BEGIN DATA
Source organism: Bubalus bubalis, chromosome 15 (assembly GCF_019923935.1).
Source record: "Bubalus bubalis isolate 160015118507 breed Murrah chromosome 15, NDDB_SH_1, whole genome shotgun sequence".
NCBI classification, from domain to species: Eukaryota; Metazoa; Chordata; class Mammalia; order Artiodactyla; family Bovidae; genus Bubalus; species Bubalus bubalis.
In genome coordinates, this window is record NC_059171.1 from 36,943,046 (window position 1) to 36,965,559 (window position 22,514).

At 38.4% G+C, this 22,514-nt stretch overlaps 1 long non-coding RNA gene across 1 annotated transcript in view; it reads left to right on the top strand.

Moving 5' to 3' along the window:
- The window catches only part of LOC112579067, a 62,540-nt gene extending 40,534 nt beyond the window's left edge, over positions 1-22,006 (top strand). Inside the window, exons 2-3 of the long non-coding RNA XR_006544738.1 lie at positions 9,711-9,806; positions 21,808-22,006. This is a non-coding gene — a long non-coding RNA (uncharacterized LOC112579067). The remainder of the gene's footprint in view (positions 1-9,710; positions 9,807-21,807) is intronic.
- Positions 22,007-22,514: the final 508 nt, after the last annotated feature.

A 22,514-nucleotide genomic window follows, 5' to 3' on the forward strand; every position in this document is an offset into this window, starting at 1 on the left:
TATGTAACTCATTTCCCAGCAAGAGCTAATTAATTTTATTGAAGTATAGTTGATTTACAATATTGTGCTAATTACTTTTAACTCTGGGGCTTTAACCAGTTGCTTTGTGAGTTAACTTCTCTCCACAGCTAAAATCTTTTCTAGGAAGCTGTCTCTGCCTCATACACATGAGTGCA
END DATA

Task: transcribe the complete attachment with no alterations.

Source organism: Bubalus bubalis, chromosome 15 (assembly GCF_019923935.1).
Source record: "Bubalus bubalis isolate 160015118507 breed Murrah chromosome 15, NDDB_SH_1, whole genome shotgun sequence".
NCBI classification, from domain to species: Eukaryota; Metazoa; Chordata; class Mammalia; order Artiodactyla; family Bovidae; genus Bubalus; species Bubalus bubalis.
In genome coordinates, this window is record NC_059171.1 from 36,943,046 (window position 1) to 36,965,559 (window position 22,514).

At 38.4% G+C, this 22,514-nt stretch overlaps 1 long non-coding RNA gene across 1 annotated transcript in view; it reads left to right on the top strand.

Moving 5' to 3' along the window:
- The window catches only part of LOC112579067, a 62,540-nt gene extending 40,534 nt beyond the window's left edge, over positions 1-22,006 (top strand). Inside the window, exons 2-3 of the long non-coding RNA XR_006544738.1 lie at positions 9,711-9,806; positions 21,808-22,006. This is a non-coding gene — a long non-coding RNA (uncharacterized LOC112579067). The remainder of the gene's footprint in view (positions 1-9,710; positions 9,807-21,807) is intronic.
- Positions 22,007-22,514: the final 508 nt, after the last annotated feature.

A 22,514-nucleotide genomic window follows, 5' to 3' on the forward strand; every position in this document is an offset into this window, starting at 1 on the left:
TATGTAACTCATTTCCCAGCAAGAGCTAATTAATTTTATTGAAGTATAGTTGATTTACAATATTGTGCTAATTACTTTTAACTCTGGGGCTTTAACCAGTTGCTTTGTGAGTTAACTTCTCTCCACAGCTAAAATCTTTTCTAGGAAGCTGTCTCTGCCTCATACACATGAGTGCA